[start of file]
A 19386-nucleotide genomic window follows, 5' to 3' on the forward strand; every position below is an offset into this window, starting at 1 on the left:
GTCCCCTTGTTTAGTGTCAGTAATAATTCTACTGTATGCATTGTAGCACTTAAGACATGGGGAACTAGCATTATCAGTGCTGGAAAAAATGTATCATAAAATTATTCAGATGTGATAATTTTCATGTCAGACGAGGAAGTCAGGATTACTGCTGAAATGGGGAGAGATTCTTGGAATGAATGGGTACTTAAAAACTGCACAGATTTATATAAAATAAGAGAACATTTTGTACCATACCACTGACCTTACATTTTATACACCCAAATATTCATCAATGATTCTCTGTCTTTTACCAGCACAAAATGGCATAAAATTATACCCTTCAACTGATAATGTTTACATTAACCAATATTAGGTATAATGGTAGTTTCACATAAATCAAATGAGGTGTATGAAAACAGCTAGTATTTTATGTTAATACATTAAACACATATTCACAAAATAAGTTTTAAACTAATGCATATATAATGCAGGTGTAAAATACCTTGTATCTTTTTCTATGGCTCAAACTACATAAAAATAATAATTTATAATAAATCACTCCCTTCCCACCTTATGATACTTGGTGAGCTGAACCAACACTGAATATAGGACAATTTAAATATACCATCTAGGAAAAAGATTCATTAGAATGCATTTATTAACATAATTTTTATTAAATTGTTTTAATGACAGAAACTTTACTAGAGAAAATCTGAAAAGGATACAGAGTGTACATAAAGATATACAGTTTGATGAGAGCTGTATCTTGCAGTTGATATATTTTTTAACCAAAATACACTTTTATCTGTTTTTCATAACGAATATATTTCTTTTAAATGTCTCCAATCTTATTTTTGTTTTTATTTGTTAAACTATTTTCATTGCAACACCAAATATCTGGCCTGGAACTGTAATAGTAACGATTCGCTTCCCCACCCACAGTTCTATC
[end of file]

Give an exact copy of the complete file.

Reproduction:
A 19386-nucleotide genomic window follows, 5' to 3' on the forward strand; every position below is an offset into this window, starting at 1 on the left:
GTCCCCTTGTTTAGTGTCAGTAATAATTCTACTGTATGCATTGTAGCACTTAAGACATGGGGAACTAGCATTATCAGTGCTGGAAAAAATGTATCATAAAATTATTCAGATGTGATAATTTTCATGTCAGACGAGGAAGTCAGGATTACTGCTGAAATGGGGAGAGATTCTTGGAATGAATGGGTACTTAAAAACTGCACAGATTTATATAAAATAAGAGAACATTTTGTACCATACCACTGACCTTACATTTTATACACCCAAATATTCATCAATGATTCTCTGTCTTTTACCAGCACAAAATGGCATAAAATTATACCCTTCAACTGATAATGTTTACATTAACCAATATTAGGTATAATGGTAGTTTCACATAAATCAAATGAGGTGTATGAAAACAGCTAGTATTTTATGTTAATACATTAAACACATATTCACAAAATAAGTTTTAAACTAATGCATATATAATGCAGGTGTAAAATACCTTGTATCTTTTTCTATGGCTCAAACTACATAAAAATAATAATTTATAATAAATCACTCCCTTCCCACCTTATGATACTTGGTGAGCTGAACCAACACTGAATATAGGACAATTTAAATATACCATCTAGGAAAAAGATTCATTAGAATGCATTTATTAACATAATTTTTATTAAATTGTTTTAATGACAGAAACTTTACTAGAGAAAATCTGAAAAGGATACAGAGTGTACATAAAGATATACAGTTTGATGAGAGCTGTATCTTGCAGTTGATATATTTTTTAACCAAAATACACTTTTATCTGTTTTTCATAACGAATATATTTCTTTTAAATGTCTCCAATCTTATTTTTGTTTTTATTTGTTAAACTATTTTCATTGCAACACCAAATATCTGGCCTGGAACTGTAATAGTAACGATTCGCTTCCCCACCCACAGTTCTATC